Agri Business

Mahyco optimistic on GM food crops

Rutam Vora Dawalwadi | Updated on January 24, 2018 Published on July 17, 2015


Subsidiary Sungro conducts field trials of Bt chana in AP

Farm biotechnology company Maharashtra Hybrid Seeds Company Ltd (Mahyco) has expressed optimism over the easy passage for genetically modified food crops including Bt brinjal and Bt chickpea (Bt chana) with growing emphasis on agri biotechnology by the Centre.

While there has been no progress towards revoking the moratorium on Bt brinjal, the genetically modified chickpea has been allowed for field trials in Maharashtra and Andhra Pradesh. However, Maharashtra government later put a ban on field trials after protests.

“There has been positive development since the NDA government came to power in the Centre. Field trials have been approved for food crops besides other cotton varieties. Also, Prime Minister Narendra Modi during his speech at the launch of DD Kisan Channel had encouraged genetic engineering to increase pulses production,” said Usha Barwale Zehr, Chief Technology Officer, Mahyco.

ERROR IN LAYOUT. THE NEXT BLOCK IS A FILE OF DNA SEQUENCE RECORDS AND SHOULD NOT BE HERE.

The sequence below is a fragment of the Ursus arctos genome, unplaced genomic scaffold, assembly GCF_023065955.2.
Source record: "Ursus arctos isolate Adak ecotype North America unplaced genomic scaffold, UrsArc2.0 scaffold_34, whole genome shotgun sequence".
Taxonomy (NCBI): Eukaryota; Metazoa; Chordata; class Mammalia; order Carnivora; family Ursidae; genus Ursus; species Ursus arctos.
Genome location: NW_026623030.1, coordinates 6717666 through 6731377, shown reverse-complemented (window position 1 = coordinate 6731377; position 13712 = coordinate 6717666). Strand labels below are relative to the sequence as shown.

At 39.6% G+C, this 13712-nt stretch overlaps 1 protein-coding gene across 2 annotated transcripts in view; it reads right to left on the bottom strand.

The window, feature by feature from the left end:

Bt Chickpea trials are being conducted in Andhra Pradesh by Sungro Seeds, a sister concern of Mahyco after obtaining the Bt technology from the Assam Agricultural University (AAU), Jorhat.

“The Bt variety of chana is not only insect resistant but also improves yield by about 15-20 per cent. It will also protect the crop from Helicoverpa spp. (pod borer), which can cause yield damage up to 75-90 per cent,” said Bharat Char, Lead-Biotechnology, Mahyco. According to him, the Bt variety of chana would be more beneficial to the small dry land farmers .

Approximately about 18-19 million tonnes of pulses is produced in the country, out of which about 40 per cent is chickpea, having an area of about 9.60 million hectares. But to meet the annual pulses consumption of about 22-23 million tonnes, India is heavily dependent on imports with an import bill touching $2.3 billion (approx ₹14,700 crore).

With Central push for the agri biotechnology, Zehr expressed optimism about easy passage for Bt brinjal as well.

“Bangladesh has already experimented with Bt brinjal with two successful seasons. They had released the seeds in 2013. The sad part is that the technology is ours and they are taking the benefit,” added Zehr.

The writer was in Jalna recently at the invitation of the company

Published on July 17, 2015
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